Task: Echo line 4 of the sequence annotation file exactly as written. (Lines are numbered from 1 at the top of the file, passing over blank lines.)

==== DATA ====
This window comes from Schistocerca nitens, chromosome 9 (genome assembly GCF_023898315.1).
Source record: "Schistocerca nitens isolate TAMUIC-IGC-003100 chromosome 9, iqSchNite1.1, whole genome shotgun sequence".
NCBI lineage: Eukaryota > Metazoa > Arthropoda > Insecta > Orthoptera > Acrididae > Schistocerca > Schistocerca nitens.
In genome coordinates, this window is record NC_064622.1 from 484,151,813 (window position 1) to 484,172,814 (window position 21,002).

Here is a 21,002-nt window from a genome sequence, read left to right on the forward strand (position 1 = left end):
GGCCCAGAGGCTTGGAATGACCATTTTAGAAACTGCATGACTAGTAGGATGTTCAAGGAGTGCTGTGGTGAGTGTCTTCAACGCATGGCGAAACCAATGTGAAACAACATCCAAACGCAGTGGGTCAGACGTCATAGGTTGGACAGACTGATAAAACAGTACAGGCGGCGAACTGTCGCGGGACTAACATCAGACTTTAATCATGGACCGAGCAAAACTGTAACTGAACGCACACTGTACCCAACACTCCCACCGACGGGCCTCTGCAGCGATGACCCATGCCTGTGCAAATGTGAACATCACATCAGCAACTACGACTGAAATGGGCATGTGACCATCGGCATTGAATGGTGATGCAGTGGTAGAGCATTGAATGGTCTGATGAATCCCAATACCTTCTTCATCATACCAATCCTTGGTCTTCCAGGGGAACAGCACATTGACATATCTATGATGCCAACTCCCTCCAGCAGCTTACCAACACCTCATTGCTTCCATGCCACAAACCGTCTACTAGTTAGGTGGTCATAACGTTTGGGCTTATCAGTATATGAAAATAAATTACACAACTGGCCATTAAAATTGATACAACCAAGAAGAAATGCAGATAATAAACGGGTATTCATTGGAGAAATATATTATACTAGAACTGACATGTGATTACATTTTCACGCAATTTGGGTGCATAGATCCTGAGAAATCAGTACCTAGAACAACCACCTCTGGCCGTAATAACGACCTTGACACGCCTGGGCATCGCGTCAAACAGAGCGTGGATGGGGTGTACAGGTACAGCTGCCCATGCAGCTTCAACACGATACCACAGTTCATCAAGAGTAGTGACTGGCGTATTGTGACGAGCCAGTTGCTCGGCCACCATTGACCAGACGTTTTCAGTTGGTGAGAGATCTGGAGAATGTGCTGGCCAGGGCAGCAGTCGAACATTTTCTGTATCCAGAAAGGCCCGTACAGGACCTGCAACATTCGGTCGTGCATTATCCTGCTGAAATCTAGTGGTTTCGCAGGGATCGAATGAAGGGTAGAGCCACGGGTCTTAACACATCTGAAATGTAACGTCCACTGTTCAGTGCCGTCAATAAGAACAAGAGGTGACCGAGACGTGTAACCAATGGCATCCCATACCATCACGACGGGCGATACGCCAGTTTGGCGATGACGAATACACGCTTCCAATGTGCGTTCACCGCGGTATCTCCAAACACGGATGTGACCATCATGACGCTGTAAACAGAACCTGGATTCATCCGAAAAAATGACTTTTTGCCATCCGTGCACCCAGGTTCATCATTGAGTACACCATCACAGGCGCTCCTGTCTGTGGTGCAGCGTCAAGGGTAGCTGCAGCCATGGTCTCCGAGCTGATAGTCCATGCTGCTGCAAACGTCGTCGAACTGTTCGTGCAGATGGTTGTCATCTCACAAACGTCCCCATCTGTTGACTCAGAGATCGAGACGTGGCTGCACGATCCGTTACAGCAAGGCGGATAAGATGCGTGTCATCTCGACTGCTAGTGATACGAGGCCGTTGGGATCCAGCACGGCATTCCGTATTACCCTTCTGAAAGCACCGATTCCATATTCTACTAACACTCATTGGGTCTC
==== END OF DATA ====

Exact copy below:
In genome coordinates, this window is record NC_064622.1 from 484,151,813 (window position 1) to 484,172,814 (window position 21,002).